Put and Call Options Updated by FASB

Friday, March 25, 2016 Print Email

An accounting standards update has been issued by the Emerging Issues Task Force Financial Accounting Standards Board for ‘put and call’ contingent debt instrument options. According to FASB, the prevailing standards for hedging and derivatives require separation of embedded derivatives from an individual host contract and separately accounted for as derivatives if some certain criteria has been met. Among the criteria is if the risks and economic characteristics of the derivatives embedded are not closely and clearly related to the risks and economic characteristics of the host contract.

Already, the U.S GAAP offers assessment guidance for the assessment if the put (call) options that may accelerate repayment of principal on a debt instrument is able to meet the ‘closely and clearly’ related criteria. According to the guidance, in order to closely and clearly consider the contingent put (call) options to be related closely, they may only be indexed to credit risk or interest rates.

Nonetheless, some questions arose from this guidance in the interpretation tried by FASB’s Derivatives Implementation Group in their bid to clarify through guidance implementation in a sequence of four step decision for every put (call) options. This sequence expects an organization to consider if the payoff is adjusted depending on change indexing. Apart from credit risk or interest risk, the payoff is indexed; the debt also entails a significant discount or premium.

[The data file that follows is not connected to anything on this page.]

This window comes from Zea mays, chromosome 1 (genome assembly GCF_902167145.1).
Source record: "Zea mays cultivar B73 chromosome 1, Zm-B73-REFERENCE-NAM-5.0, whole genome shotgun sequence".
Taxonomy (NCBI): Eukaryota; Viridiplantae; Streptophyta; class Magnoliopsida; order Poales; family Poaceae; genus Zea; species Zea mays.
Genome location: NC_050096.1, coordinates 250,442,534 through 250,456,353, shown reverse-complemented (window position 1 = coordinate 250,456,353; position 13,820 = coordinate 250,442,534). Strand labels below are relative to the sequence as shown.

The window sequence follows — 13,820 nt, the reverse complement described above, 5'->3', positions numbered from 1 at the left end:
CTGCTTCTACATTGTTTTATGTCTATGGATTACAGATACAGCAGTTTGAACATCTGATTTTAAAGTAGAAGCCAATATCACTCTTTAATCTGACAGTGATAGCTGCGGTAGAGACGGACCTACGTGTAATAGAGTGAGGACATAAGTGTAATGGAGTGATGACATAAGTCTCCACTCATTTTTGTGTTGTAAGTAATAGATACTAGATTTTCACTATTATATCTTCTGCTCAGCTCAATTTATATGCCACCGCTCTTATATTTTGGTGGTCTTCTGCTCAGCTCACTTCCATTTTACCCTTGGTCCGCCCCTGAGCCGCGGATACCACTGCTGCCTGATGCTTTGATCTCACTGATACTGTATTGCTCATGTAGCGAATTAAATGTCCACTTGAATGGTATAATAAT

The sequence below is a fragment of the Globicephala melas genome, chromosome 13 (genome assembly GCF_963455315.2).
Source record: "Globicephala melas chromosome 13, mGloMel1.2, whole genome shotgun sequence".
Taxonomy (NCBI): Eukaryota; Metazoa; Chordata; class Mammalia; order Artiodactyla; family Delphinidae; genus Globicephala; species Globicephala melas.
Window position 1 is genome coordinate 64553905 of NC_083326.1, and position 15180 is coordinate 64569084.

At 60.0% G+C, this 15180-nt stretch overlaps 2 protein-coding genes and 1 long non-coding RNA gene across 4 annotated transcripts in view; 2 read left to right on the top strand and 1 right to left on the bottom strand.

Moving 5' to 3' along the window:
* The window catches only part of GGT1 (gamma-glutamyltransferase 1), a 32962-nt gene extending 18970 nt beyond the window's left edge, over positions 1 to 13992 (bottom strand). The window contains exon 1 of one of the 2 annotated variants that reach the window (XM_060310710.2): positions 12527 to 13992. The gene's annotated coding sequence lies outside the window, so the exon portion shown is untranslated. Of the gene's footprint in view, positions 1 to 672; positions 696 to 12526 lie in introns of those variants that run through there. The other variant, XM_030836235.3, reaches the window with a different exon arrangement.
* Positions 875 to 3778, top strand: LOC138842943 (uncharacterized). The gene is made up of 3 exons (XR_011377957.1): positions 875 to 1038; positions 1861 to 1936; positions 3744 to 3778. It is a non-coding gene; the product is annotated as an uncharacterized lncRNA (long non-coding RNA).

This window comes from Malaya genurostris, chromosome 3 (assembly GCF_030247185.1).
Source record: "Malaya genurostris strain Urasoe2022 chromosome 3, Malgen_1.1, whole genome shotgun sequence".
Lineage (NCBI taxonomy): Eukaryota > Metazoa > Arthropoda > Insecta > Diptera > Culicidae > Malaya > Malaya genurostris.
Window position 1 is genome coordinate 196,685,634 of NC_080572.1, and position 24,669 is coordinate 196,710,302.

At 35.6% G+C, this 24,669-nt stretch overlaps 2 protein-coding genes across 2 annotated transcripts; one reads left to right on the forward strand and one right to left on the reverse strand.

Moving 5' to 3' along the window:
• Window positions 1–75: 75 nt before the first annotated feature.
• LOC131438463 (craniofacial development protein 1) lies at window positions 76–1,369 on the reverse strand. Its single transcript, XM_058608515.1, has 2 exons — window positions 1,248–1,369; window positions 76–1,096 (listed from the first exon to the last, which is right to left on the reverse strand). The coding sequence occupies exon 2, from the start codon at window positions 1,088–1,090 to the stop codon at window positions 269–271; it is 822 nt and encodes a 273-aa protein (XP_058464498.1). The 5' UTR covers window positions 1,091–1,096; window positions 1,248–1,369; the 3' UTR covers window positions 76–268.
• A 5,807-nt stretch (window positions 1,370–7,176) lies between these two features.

There have been new questions that have emerged regarding how the 4 step decision sequence is able to interact with the initial guidance for assessing the contingent call embedded in debt instrument options. In practice, two different approaches have been developed. In the first approach, the assessment if contingent put or call option are closely and clearly related to the debt host calls for the four step sequence decision. In the second approach, there is an assessment if the even triggering the exercising ability of call and put option is indexed to credit risk and interest rates is needed besides the sequence of the four step decision. The challenge is that these two approaches may result to varying conclusions about if the embedded put or call options should be accounted for or bifurcated separately as derivatives.

Source: ReadyRatios

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